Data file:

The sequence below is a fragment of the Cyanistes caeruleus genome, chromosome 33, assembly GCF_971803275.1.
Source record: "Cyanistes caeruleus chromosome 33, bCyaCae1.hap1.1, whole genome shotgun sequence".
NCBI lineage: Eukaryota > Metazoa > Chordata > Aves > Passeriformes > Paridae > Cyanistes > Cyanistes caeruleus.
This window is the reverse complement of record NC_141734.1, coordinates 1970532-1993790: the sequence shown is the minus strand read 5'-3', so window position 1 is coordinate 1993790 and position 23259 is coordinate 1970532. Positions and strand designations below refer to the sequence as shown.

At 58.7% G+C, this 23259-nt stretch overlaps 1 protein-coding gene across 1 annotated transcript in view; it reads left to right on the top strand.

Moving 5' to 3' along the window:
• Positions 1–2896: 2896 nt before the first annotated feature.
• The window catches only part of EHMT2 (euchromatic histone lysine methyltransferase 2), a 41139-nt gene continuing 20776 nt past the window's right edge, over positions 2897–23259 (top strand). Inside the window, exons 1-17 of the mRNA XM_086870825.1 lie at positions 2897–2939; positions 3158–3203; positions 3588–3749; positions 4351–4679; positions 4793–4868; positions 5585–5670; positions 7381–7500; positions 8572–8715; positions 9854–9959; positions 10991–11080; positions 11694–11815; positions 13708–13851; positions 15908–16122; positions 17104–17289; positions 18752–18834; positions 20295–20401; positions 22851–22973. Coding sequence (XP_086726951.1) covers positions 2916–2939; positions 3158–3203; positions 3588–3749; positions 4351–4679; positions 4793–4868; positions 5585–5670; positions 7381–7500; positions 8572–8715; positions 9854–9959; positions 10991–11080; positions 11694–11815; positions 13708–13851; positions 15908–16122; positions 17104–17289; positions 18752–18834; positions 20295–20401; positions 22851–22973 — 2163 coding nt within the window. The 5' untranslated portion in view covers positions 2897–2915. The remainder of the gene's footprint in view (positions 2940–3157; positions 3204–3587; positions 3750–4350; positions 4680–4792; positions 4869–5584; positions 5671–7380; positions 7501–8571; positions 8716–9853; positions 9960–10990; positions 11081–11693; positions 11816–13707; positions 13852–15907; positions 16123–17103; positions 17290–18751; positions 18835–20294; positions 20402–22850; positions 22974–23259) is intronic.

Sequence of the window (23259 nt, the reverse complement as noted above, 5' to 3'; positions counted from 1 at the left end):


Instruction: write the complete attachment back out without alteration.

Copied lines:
The sequence below is a fragment of the Cyanistes caeruleus genome, chromosome 33, assembly GCF_971803275.1.
Source record: "Cyanistes caeruleus chromosome 33, bCyaCae1.hap1.1, whole genome shotgun sequence".
NCBI lineage: Eukaryota > Metazoa > Chordata > Aves > Passeriformes > Paridae > Cyanistes > Cyanistes caeruleus.
This window is the reverse complement of record NC_141734.1, coordinates 1970532-1993790: the sequence shown is the minus strand read 5'-3', so window position 1 is coordinate 1993790 and position 23259 is coordinate 1970532. Positions and strand designations below refer to the sequence as shown.

At 58.7% G+C, this 23259-nt stretch overlaps 1 protein-coding gene across 1 annotated transcript in view; it reads left to right on the top strand.

Moving 5' to 3' along the window:
• Positions 1–2896: 2896 nt before the first annotated feature.
• The window catches only part of EHMT2 (euchromatic histone lysine methyltransferase 2), a 41139-nt gene continuing 20776 nt past the window's right edge, over positions 2897–23259 (top strand). Inside the window, exons 1-17 of the mRNA XM_086870825.1 lie at positions 2897–2939; positions 3158–3203; positions 3588–3749; positions 4351–4679; positions 4793–4868; positions 5585–5670; positions 7381–7500; positions 8572–8715; positions 9854–9959; positions 10991–11080; positions 11694–11815; positions 13708–13851; positions 15908–16122; positions 17104–17289; positions 18752–18834; positions 20295–20401; positions 22851–22973. Coding sequence (XP_086726951.1) covers positions 2916–2939; positions 3158–3203; positions 3588–3749; positions 4351–4679; positions 4793–4868; positions 5585–5670; positions 7381–7500; positions 8572–8715; positions 9854–9959; positions 10991–11080; positions 11694–11815; positions 13708–13851; positions 15908–16122; positions 17104–17289; positions 18752–18834; positions 20295–20401; positions 22851–22973 — 2163 coding nt within the window. The 5' untranslated portion in view covers positions 2897–2915. The remainder of the gene's footprint in view (positions 2940–3157; positions 3204–3587; positions 3750–4350; positions 4680–4792; positions 4869–5584; positions 5671–7380; positions 7501–8571; positions 8716–9853; positions 9960–10990; positions 11081–11693; positions 11816–13707; positions 13852–15907; positions 16123–17103; positions 17290–18751; positions 18835–20294; positions 20402–22850; positions 22974–23259) is intronic.

Sequence of the window (23259 nt, the reverse complement as noted above, 5' to 3'; positions counted from 1 at the left end):